In a judgment delivered in June, the Supreme Court explained the scope of powers of High Courts under Article 226 of the Constitution of India to interfere in contractual matters.
The bench comprising Justice Deepak Gupta and Justice Surya Kant, also held that, in all cases challenging the decision of the tendering authority, all the eligible tenderers need not be made parties. (The Silppi Constructions Contractors vs. Union of India). The bench disagreed with such an observation of the High Court of Kerala and said:
We do not think such a broad proposition could be laid down as an inflexible rule of law. Supposing the tender documents are not sold/delivered to a party wanting to submit a tender, in such a case the other tenderers would not be necessary parties. In the present case the petitioner was only challenging the rejection of its technical bid. At this stage the other tenderers were not necessary parties. The position may be otherwise if a tenderer challenges a bid awarded to another or challenges the rejection of his bid at a later stage. In our view the writ petition was maintainable even in the absence of other tenderers because till that stage there was no successful tenderer. Who are the necessary parties will depend upon the facts of each case.
Writ Jurisdiction and Contractual Matters
The bench, also, scanned through various earlier judgments in this matter, and observed that there is a need to exercise restraint and caution while interfering in matters of contract involving the state instrumentalities.
The essence of the law laid down in the judgments referred to above is the exercise of restraint and caution; the need for overwhelming public interest to justify judicial intervention in matters of contract involving the state instrumentalities; the courts should give way to the opinion of the experts unless the decision is totally arbitrary or unreasonable; the court does not sit like a court of appeal over the appropriate authority; the court must realise that the authority floating the tender is the best judge of its requirements and, therefore, the court's interference should be minimal. The authority which floats the contract or tender, and has authored the tender documents is the best judge as to how the documents have to be interpreted. If two interpretations are possible then the interpretation of the author must be accepted. The courts will only interfere to prevent arbitrariness, irrationality, bias, malafides or perversity.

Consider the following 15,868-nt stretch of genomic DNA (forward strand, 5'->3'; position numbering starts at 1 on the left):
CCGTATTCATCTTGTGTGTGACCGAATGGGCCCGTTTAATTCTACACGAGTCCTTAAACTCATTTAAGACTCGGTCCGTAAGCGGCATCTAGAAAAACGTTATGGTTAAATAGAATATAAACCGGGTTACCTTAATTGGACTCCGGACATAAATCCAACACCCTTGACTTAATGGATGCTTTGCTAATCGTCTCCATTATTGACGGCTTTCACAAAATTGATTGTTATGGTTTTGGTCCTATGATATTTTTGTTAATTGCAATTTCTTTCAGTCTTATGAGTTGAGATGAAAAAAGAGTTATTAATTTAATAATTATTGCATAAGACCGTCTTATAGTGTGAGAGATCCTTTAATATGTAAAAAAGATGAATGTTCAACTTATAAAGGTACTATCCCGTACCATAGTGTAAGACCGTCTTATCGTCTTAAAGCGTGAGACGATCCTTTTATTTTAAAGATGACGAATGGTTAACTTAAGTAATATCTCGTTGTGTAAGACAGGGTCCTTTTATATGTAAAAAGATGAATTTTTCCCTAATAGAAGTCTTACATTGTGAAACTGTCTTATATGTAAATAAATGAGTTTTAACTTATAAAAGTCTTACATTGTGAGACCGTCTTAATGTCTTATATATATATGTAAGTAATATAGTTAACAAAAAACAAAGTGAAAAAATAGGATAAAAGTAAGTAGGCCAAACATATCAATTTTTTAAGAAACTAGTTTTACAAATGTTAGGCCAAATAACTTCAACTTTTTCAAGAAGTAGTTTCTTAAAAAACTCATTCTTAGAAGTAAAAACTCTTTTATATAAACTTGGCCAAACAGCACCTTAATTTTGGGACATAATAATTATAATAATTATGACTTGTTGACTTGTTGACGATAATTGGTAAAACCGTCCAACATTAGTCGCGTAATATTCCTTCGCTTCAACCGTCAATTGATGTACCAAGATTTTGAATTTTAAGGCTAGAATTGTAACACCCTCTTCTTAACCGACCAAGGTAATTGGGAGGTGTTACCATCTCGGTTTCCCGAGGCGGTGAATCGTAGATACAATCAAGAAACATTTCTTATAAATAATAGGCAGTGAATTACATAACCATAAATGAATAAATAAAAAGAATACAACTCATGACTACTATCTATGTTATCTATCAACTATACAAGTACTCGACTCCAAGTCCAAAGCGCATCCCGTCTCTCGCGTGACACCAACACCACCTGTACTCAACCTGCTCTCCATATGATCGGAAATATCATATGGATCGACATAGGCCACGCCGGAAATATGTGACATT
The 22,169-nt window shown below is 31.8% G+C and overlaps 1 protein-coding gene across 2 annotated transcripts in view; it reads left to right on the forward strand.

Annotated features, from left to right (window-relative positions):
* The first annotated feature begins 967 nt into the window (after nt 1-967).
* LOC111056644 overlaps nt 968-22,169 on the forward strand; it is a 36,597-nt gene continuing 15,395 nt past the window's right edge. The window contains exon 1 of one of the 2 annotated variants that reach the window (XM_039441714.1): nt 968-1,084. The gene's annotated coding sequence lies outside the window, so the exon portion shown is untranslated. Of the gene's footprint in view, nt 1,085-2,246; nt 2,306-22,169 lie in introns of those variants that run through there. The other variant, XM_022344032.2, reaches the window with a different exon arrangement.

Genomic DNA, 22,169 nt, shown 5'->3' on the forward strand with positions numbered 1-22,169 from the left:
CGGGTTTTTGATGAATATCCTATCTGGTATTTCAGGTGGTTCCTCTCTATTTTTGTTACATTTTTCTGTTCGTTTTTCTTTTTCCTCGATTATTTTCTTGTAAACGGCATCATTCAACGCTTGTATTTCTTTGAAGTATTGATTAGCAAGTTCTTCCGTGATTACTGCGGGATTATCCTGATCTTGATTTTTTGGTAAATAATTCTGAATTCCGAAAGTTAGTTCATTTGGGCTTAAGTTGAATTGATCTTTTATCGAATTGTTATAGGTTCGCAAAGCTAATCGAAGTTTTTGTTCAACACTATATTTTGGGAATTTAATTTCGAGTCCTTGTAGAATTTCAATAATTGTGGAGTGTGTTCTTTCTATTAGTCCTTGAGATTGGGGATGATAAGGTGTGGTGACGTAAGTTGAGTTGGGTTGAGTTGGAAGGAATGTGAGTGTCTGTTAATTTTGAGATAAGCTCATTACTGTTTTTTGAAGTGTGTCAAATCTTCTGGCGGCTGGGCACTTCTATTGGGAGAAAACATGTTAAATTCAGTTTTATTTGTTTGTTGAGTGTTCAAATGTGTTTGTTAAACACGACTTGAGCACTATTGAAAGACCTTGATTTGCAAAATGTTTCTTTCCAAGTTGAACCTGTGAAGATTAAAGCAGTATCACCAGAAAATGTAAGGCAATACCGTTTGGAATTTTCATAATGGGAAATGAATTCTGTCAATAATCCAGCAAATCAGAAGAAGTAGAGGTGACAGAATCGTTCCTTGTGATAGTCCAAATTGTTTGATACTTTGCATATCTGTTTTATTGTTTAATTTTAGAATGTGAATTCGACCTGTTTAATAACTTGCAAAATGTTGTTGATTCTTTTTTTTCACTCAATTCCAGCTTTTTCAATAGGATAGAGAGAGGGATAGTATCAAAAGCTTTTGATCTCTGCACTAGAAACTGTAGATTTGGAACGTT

The Court further observed:
This Court being the guardian of fundamental rights is duty bound to interfere when there is arbitrariness, irrationality, malafides and bias. However, this Court in all the aforesaid decisions has cautioned time and again that courts should exercise a lot of restraint while exercising their powers of judicial review in contractual or commercial matters. This Court is normally loathe to interfere in contractual matters unless a clear-cut case of arbitrariness or malafides or bias or irrationality is made out. One must remember that today many public sector undertakings compete with the private industry. The contracts entered into between private parties are not subject to scrutiny under writ jurisdiction. No doubt, the bodies which are State within the meaning of Article 12 of the Constitution are bound to act fairly and are amenable to the writ jurisdiction of superior courts but this discretionary power must be exercised with a great deal of restraint and caution. The Courts must realise their limitations and the havoc which needless interference in commercial matters can cause. In contracts involving technical issues the courts should be even more reluctant because most of us in judges' robes do not have the necessary expertise to adjudicate upon technical issues beyond our domain. As laid down in the judgments cited above the courts should not use a magnifying glass while scanning the tenders and make every small mistake appear like a big blunder. In fact, the courts must give "fair play in the joints" to the government and public sector undertakings in matters of contract. Courts must also not interfere where such interference will cause unnecessary loss to the public exchequer.
Supreme Court Judgments
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